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[18 Aug 2011 | No Comment | ]

Training Motivators
By: Cheryl McNamee-Sutor
In order to teach any horse what you’d like it to do, you need to have a motivator. Horses won’t learn or perform without good motivation. And, the motivation that you provide must be a greater motivator that others that your horse is also exposed to. For example, if your horse is “buddy sour”, your motivator must be a better one than his buddies who are calling him from the barn or from a nearby pasture. Otherwise, all of his performance and attention are taken off of …

Riding and Training »

[18 Aug 2011 | No Comment | ]

The One-Rein Stop Explained
By: Kim Walnes, Courtesy of Natural Horse Magazine
For those of you who are new to the one-rein halt, it is an exercise performed whenever the horse is heavy on the bit, locked up in his jaw and/or body, leaning into a turn instead of bending, going faster than you desire, or has his attention focused on something other than you. It is also an emergency stopping device.
It is extremely important when doing this exercise that you remember to sit in the middle of your horse, and look …

Riding and Training »

[18 Aug 2011 | No Comment | ]

Horse-Logical Communication Begins
With Grooming
By: Ron Meredith
A lot of amateur trainers MythUnderstand what the training process is all about. They think that training involves dominating a horse, showing him who’s boss. They approach training as though it were a battle in which one party wins and the other loses.
Good training is not about confrontation. It’s about building a horse-logical communication system. As trainer, you do your talking as a non-hunting predator just walking through the herd or in the role of lead mare in your little herd of two. But …

Riding and Training »

[18 Aug 2011 | No Comment | ]

How do I keep my horse round at the canter?
By: Leslie Desmond, Courtesy of Natural Horse Magazine
This is a very good question! It can be answered in many ways. One way is to get control of all the body parts, then ask the horse to canter, and ride. Ride the roundness that’s in him at birth, ride it right up to a spot just below the surface!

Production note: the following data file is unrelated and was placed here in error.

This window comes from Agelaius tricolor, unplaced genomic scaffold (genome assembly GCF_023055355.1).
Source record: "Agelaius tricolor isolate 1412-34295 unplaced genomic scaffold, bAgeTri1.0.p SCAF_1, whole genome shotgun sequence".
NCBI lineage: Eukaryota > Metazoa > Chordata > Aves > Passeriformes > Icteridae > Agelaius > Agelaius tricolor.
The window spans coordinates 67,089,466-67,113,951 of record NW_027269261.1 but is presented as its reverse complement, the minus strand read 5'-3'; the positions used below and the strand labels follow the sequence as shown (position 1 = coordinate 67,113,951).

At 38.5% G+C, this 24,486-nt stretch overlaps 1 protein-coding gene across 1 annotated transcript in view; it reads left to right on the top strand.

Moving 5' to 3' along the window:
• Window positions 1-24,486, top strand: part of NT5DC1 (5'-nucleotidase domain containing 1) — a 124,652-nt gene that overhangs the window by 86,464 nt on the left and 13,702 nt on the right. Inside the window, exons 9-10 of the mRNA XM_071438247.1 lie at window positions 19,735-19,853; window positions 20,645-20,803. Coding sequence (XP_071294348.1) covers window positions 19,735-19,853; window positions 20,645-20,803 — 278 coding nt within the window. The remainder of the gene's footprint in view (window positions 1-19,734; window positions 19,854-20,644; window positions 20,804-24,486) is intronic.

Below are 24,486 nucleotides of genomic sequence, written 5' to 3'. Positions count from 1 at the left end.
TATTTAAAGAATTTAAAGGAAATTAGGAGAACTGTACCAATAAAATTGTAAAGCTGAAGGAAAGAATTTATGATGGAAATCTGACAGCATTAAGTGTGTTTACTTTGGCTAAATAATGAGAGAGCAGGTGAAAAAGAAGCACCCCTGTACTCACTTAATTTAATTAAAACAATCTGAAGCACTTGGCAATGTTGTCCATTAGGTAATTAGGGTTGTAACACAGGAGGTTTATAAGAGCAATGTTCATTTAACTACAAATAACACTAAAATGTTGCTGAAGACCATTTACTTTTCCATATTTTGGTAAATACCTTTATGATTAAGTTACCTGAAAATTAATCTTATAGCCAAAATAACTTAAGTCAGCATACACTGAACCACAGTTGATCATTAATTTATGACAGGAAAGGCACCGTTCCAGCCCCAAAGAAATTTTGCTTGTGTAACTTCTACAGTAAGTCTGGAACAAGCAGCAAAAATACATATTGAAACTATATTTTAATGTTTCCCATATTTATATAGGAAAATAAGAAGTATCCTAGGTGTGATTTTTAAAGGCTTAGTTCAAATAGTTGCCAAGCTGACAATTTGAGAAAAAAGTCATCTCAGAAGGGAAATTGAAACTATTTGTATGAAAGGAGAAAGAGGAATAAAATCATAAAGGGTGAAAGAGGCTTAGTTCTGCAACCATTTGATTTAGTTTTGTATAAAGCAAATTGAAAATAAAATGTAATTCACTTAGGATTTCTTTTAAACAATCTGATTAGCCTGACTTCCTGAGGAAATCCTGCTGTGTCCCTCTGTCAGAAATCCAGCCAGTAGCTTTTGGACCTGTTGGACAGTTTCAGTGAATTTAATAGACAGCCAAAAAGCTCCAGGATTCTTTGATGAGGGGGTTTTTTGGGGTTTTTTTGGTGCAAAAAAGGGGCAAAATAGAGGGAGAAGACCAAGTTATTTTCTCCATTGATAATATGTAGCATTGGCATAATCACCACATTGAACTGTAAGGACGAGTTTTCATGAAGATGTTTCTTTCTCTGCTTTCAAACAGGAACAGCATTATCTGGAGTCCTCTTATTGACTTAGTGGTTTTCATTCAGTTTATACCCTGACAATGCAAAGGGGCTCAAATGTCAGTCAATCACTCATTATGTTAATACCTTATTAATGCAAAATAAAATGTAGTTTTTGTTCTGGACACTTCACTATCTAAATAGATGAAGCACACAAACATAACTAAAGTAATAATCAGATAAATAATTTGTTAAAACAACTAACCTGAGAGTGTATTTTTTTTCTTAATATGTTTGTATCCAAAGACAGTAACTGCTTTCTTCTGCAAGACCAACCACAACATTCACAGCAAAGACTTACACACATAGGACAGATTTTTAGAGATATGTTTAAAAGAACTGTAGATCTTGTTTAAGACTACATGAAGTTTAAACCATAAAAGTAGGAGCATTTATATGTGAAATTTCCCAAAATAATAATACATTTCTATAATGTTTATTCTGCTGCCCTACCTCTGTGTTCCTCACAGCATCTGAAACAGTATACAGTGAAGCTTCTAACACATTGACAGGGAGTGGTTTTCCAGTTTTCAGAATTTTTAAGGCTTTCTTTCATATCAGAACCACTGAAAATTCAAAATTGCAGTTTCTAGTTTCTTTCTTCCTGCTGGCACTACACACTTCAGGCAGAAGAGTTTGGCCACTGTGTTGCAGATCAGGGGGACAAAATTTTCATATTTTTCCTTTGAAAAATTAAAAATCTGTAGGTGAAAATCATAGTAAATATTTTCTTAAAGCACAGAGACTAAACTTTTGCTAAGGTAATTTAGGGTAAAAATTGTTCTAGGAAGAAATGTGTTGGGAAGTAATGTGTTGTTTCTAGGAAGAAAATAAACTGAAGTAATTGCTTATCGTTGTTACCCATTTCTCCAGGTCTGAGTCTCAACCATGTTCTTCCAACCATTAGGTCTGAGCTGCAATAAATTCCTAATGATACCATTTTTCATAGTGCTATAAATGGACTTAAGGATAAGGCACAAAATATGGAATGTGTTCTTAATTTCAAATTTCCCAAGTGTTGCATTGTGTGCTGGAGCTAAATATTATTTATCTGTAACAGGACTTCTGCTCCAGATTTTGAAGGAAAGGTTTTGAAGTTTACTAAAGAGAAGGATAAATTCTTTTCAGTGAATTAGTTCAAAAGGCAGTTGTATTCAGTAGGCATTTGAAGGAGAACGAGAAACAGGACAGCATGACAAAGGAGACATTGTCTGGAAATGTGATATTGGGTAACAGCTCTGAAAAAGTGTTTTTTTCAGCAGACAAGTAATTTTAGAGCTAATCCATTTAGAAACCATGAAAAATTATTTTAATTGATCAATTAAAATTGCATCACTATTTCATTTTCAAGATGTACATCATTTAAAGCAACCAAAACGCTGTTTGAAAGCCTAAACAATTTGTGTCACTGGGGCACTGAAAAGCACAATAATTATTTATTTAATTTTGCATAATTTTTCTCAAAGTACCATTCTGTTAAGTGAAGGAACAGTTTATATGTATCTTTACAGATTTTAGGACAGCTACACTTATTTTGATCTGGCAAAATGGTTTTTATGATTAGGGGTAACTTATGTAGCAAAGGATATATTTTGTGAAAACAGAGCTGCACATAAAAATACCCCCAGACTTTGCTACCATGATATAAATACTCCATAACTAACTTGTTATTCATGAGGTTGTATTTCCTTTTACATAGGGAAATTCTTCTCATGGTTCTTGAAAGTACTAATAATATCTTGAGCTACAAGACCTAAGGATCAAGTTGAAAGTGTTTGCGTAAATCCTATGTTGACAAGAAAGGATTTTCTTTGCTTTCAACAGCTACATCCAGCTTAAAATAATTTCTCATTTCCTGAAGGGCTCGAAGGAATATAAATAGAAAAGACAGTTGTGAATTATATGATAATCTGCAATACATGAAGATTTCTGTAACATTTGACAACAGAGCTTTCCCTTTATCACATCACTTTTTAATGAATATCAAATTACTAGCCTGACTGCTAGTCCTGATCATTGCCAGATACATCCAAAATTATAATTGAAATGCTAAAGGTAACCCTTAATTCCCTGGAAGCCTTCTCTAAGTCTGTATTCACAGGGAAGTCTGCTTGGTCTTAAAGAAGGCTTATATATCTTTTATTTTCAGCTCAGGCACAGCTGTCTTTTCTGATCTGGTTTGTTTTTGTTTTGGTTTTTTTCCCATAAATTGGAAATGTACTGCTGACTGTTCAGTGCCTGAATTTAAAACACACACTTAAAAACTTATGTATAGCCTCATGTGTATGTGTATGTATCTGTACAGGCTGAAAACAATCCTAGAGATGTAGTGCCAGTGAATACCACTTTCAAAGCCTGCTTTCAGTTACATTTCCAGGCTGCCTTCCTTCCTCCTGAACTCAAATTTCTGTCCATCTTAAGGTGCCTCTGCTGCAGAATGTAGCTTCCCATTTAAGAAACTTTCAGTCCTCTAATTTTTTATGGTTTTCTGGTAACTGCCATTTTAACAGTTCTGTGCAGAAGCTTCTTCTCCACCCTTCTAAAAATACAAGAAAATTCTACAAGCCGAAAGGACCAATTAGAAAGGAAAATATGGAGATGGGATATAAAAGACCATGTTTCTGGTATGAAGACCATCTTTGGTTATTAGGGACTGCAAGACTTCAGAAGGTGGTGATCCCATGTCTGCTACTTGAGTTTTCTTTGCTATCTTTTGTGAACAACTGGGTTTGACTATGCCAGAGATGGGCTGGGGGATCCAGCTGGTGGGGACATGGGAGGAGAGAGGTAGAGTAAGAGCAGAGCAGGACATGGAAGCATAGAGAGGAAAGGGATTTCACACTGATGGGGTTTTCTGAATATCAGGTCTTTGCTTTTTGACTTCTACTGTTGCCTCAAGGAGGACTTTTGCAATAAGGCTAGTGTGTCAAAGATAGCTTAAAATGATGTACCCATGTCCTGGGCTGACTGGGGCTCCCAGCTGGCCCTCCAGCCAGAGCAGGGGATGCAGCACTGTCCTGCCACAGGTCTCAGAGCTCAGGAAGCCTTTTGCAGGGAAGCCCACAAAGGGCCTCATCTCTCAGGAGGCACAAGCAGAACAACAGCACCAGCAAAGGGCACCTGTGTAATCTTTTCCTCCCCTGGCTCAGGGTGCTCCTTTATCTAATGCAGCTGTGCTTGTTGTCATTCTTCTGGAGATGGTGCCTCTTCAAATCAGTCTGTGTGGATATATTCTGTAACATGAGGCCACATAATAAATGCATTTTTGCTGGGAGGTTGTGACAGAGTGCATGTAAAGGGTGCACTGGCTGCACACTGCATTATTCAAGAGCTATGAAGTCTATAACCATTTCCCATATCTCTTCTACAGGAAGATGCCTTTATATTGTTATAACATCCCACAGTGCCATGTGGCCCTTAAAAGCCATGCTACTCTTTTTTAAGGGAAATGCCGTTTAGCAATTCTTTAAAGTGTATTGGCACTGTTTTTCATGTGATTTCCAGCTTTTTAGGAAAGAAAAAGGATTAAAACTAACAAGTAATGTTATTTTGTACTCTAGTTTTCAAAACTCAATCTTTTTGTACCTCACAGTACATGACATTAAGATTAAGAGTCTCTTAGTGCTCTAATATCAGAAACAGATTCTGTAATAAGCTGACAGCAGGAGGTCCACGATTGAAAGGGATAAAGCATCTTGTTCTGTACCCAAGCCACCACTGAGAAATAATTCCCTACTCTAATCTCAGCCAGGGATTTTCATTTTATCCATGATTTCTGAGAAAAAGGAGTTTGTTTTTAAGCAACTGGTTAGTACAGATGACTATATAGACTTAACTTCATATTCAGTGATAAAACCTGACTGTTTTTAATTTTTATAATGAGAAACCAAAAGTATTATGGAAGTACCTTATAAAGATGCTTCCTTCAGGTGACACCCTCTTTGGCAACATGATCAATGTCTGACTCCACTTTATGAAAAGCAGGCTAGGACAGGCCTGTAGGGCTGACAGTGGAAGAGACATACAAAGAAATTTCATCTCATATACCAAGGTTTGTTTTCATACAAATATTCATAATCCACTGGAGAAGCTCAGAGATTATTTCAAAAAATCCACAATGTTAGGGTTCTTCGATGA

This works well when the components of this maneuver are well understood by the rider. Because this round posture is natural to the horse, …

Riding and Training »

[18 Aug 2011 | No Comment | ]

Keeping a Horse’s Attention
By: Ron Meredith
There are probably as many jokes about getting a mule’s attention with a two-by-four as there are pickup trucks in Texas. When you are teaching your horse to heed, you must keep bringing its attention back to you. But you don’t want to use a two-by-four. You don’t want do a lot of exciting or loud things that will cause the horse to do a lot of exciting or loud things. You want to use body position and body language that is noticeable to …

Riding and Training »

[18 Aug 2011 | No Comment | ]

The Daily Training Routine
By: Dr. Ron Meredith
It takes a long time to develop a full communication system with a horse. When you first begin the training process, the horse’s vocabulary of understanding is pretty limited and that limits what you can expect of him. As he learns more, you can expect more.
Eventually there will come a time when you have developed full communication with the horse and you know he understands what you are asking. You support every request with a corridor of pressures applied consistently at every stride. …

Riding and Training »

[18 Aug 2011 | No Comment | ]

Headshy Horses
By: Cheryl McNamee-Sutor
Find the Source of the Problem:
The very first thing to rule out in any situation is a health problem. Many times a horse will begin to become headshy or begin tossing his head when he has an ear infection, sharp teeth that need to be filed down, or other health problems that cause pain in the horse’s head area. If your horse has always been good about people handling his head, and has recently become headshy, you should definitely have a veterinarian inspect your horse to …

Riding and Training »

[18 Aug 2011 | No Comment | ]

Focus & Time
Provided By: Rhett Russell
FOCUS
Focus is your ability to keep the horse÷s attention on you. If you have a horse that is looking around at other horses, checking out a barking dog, or not paying attention to you ¿ you have a respect problem. When working with your horse, make sure that they are focused on you. You can tell a lot about a horse by what it is looking at an where it÷s ears are — unless the horse is mad or you have taught them to be …

Riding and Training »

[18 Aug 2011 | No Comment | ]

The Importance of Directing Every Stride
By: Dr. Ron Meredith
When you first start training a horse, everything is about getting his attention. Once you’ve got his attention, you start directing his attention where you want it to go. To get the horse to pay attention to you, however, you first have to pay attention to the horse.
We call our basic groundwork lessons “heeding.” It’s a play on words. To an observer, it looks like the handler is moving the horse around like a dog at heel. Or you can think …

Riding and Training »

[18 Aug 2011 | No Comment | ]

Feel
by Rhett Russell
Feel is a concept, which is your responsibility as a horse owner or trainer. You need to learn to distinguish when your horse has responded and how to reward this. What feel means is the ability to tell when a change has happened with the horse, adjust and reward the horse. Change may be good or bad, you have probably heard people say they are looking for a soft feel from the horse.
An example of this would be asking a horse to bend at the poll while standing …